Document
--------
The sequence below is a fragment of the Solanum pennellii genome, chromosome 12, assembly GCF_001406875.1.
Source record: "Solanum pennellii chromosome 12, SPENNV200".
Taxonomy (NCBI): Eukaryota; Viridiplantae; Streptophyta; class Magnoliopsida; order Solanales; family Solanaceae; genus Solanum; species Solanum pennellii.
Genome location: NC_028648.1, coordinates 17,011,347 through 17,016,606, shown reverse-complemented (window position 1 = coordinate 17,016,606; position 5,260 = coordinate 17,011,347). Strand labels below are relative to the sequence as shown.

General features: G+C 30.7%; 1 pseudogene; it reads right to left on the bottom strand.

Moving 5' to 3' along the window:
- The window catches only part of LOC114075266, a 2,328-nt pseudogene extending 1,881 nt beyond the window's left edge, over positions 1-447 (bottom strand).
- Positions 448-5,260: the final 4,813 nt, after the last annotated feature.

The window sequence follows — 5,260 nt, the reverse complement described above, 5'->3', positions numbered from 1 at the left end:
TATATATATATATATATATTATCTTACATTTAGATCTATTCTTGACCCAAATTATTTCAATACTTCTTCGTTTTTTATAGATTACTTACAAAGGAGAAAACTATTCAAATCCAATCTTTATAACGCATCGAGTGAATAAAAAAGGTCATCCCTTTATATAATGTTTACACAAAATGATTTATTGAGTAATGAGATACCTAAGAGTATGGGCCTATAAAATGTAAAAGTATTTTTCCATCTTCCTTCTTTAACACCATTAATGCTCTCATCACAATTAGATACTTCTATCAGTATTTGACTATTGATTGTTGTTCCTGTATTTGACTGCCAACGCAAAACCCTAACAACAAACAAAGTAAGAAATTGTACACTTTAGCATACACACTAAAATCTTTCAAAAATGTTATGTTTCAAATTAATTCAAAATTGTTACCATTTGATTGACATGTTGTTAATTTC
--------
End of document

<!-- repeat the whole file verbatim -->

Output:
The sequence below is a fragment of the Solanum pennellii genome, chromosome 12, assembly GCF_001406875.1.
Source record: "Solanum pennellii chromosome 12, SPENNV200".
Taxonomy (NCBI): Eukaryota; Viridiplantae; Streptophyta; class Magnoliopsida; order Solanales; family Solanaceae; genus Solanum; species Solanum pennellii.
Genome location: NC_028648.1, coordinates 17,011,347 through 17,016,606, shown reverse-complemented (window position 1 = coordinate 17,016,606; position 5,260 = coordinate 17,011,347). Strand labels below are relative to the sequence as shown.

General features: G+C 30.7%; 1 pseudogene; it reads right to left on the bottom strand.

Moving 5' to 3' along the window:
- The window catches only part of LOC114075266, a 2,328-nt pseudogene extending 1,881 nt beyond the window's left edge, over positions 1-447 (bottom strand).
- Positions 448-5,260: the final 4,813 nt, after the last annotated feature.

The window sequence follows — 5,260 nt, the reverse complement described above, 5'->3', positions numbered from 1 at the left end:
TATATATATATATATATATTATCTTACATTTAGATCTATTCTTGACCCAAATTATTTCAATACTTCTTCGTTTTTTATAGATTACTTACAAAGGAGAAAACTATTCAAATCCAATCTTTATAACGCATCGAGTGAATAAAAAAGGTCATCCCTTTATATAATGTTTACACAAAATGATTTATTGAGTAATGAGATACCTAAGAGTATGGGCCTATAAAATGTAAAAGTATTTTTCCATCTTCCTTCTTTAACACCATTAATGCTCTCATCACAATTAGATACTTCTATCAGTATTTGACTATTGATTGTTGTTCCTGTATTTGACTGCCAACGCAAAACCCTAACAACAAACAAAGTAAGAAATTGTACACTTTAGCATACACACTAAAATCTTTCAAAAATGTTATGTTTCAAATTAATTCAAAATTGTTACCATTTGATTGACATGTTGTTAATTTC